Sudan reforms should be under civilian authority, US says

Washington has warned Sudanese leaders that deviating from the transitional order risks harming bilateral ties

Sudan's Prime Minister Abdalla Hamdok, right, meets US special envoy for the Horn of Africa Jeffrey Feltman in Khartoum. Photo: AFP
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The US State Department has warned Sudan that its continued support in the post-Al Bashir era depends on whether the country's army generals and civilian politicians adhere to the transitional order agreed by both sides.

After the high profile visit to Sudan last week by US special envoy to the Horn of Africa, Jeffrey Feltman, the State Department said: “It will be critical in this regard for the Sovereign Council to function as a collective body in discharging the duties assigned to it in the Constitutional Declaration.”

These duties, it added, include reaching a consensus on the date of the transfer of the chair of the Sovereign Council to a civilian, holding free elections and setting up clear measures to redress a legacy of human rights abuses and do justice to the victims.

Mr Feltman’s visit came amid tensions between the army and civilian politicians after a failed coup against the fledgling transitional council, the joint military-civilian group that has been tentatively leading the country towards democracy since the downfall of long-time dictator Omar Al Bashir in 2019.

Some senior civilian Cabinet officials say the coup attempt was a ruse orchestrated by army generals to strengthen their hand more than two years a power-sharing deal was signed following the mass protests that led to Al Bashir's ouster.

The fractious relationship between the members of the transitional council has been characterised by mistrust since the removal of Al Bashir.

Some civilian leaders believe that the army only toppled the Islamist despot when it became clear he would fall in a country that has witnessed repeated military takeovers since its independence in 1956.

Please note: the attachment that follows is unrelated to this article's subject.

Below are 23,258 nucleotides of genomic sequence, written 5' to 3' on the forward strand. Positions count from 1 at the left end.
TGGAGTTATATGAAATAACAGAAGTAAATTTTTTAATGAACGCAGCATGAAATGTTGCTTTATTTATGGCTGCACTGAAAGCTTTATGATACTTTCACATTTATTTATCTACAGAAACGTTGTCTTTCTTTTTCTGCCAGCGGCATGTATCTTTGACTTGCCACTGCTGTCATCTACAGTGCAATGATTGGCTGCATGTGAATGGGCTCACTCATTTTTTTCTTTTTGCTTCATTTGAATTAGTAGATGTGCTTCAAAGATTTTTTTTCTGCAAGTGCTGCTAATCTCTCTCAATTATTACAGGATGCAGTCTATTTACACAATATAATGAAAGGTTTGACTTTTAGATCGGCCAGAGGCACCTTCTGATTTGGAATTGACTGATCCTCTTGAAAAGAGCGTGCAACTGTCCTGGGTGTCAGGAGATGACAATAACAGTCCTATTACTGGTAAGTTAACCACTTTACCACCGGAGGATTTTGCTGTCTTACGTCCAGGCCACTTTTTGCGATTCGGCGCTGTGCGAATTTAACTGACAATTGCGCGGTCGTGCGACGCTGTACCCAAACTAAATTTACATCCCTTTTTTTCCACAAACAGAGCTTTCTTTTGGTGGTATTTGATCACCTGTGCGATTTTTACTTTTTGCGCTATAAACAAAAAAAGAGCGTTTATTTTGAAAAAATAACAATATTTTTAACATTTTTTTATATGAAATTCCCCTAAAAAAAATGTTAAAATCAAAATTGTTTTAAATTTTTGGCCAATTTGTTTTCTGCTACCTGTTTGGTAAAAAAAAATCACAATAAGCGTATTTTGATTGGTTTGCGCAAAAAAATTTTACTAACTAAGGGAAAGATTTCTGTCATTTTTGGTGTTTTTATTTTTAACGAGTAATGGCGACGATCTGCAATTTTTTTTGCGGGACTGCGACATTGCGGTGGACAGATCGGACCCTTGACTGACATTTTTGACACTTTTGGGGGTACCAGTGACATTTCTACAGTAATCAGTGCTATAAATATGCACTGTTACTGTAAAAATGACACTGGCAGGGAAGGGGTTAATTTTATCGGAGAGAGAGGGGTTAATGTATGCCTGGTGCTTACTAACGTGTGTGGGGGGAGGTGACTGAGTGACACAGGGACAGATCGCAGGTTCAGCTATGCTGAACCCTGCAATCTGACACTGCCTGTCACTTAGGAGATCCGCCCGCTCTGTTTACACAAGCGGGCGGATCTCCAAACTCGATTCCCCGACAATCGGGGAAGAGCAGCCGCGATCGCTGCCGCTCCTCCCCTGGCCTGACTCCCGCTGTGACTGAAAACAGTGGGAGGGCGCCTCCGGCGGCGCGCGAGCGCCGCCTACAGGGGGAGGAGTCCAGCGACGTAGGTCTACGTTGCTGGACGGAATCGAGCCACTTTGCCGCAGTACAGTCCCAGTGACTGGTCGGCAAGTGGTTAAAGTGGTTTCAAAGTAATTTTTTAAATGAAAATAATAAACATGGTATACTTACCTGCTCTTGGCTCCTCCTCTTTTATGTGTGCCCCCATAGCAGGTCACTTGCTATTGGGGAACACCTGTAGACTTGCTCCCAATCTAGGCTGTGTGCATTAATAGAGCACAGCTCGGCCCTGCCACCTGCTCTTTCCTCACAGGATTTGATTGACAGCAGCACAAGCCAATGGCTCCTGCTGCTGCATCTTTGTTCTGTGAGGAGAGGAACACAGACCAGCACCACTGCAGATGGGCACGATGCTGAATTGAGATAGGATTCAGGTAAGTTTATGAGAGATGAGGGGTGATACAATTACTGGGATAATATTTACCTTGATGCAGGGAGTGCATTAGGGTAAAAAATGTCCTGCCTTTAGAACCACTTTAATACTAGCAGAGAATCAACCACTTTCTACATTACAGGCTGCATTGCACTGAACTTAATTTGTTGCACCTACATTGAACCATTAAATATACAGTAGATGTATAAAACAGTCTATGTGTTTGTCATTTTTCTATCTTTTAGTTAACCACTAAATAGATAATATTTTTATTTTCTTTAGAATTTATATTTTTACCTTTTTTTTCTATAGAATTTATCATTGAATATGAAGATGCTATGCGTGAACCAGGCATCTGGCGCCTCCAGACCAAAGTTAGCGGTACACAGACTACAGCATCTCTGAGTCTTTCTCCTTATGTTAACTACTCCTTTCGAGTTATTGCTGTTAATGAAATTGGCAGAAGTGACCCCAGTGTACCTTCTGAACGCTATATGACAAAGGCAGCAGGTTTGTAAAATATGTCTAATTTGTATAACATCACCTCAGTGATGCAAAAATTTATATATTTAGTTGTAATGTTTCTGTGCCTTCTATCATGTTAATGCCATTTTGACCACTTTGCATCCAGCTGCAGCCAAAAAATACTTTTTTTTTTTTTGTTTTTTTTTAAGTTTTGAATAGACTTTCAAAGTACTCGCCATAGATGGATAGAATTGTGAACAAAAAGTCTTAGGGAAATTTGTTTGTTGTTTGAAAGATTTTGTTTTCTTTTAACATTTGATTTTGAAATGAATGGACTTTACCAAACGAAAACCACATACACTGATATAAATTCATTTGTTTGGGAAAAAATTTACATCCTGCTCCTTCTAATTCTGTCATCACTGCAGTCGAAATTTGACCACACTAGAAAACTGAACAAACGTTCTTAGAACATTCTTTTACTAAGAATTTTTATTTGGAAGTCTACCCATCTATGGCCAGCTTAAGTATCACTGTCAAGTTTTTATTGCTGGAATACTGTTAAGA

The army, in turn, denies this. Its leader, Lt Gen Abdel Fattah Al Burhan, said last Sunday the army would always protect the revolution and admitted that the army needed to purge its ranks of Al Bashir loyalists.

There have been mounting calls on civilian Prime Minister Abdalla Hamdok to end the civilian-military partnership, which is described by young revolutionary activists as an unusual model.

Both sides have traded barbs publicly and blamed each other for Sudan’s difficulties.

US aid at risk

During his visit, Mr Feltman met Mr Hamdok, Sovereign Council Chairman Al Burhan and a cohort of politicians and representatives of the Forces of Freedom and Change Alliance, an umbrella group for opposition parties that negotiated with the army before inking transitional agreements.

“Deviation from this path and failure to meet key benchmarks will place at risk Sudan’s bilateral relationship with the United States, including significant US assistance, as well as the prospect of security co-operation to modernise the Sudanese armed forces and US support in the International Financial Institutions and for debt relief,” Mr Feltman warned the Sudanese leaders.

The US and Sudan are working together to remove sanctions and unfreeze assets after Sudan agreed to compensate victims of Al Qaeda attacks in Africa carried out with the support of Al Bashir.

The former dictator is in a prison in Khartoum and has been convicted of corruption. He is also wanted by the International Criminal Court on charges of crimes against humanity during the conflict in Darfur, western Sudan.

In an exclusive interview with The National in Khartoum last week, Sudanese Foreign Minister Mariam Al Mahdi said that the ruling military and civilian parties were divided over how to implement the handing of Al Bashir to the ICC.

Ms Al Mahdi said US-Sudanese relations had greatly improved since the removal of Al Bashir. She discussed the current administration in a positive light, nine months into Joe Biden’s presidency.

Sudan is facing a number of crises and transitional representatives have been trying to sign accords to end long-running civil and ethnic conflicts in the country, to bring peace and divert state funds devoted to security towards fixing the struggling economy after decades of international and US sanctions.

They are also in dispute with neighbouring Ethiopia over borders and the construction of the $5 billion Grand Renaissance Dam project, which Khartoum fears will cause flooding and water shortages without live information sharing and a legal mechanism for dispute resolution — two things Addis Ababa has refused.

Updated: October 03, 2021, 3:09 PM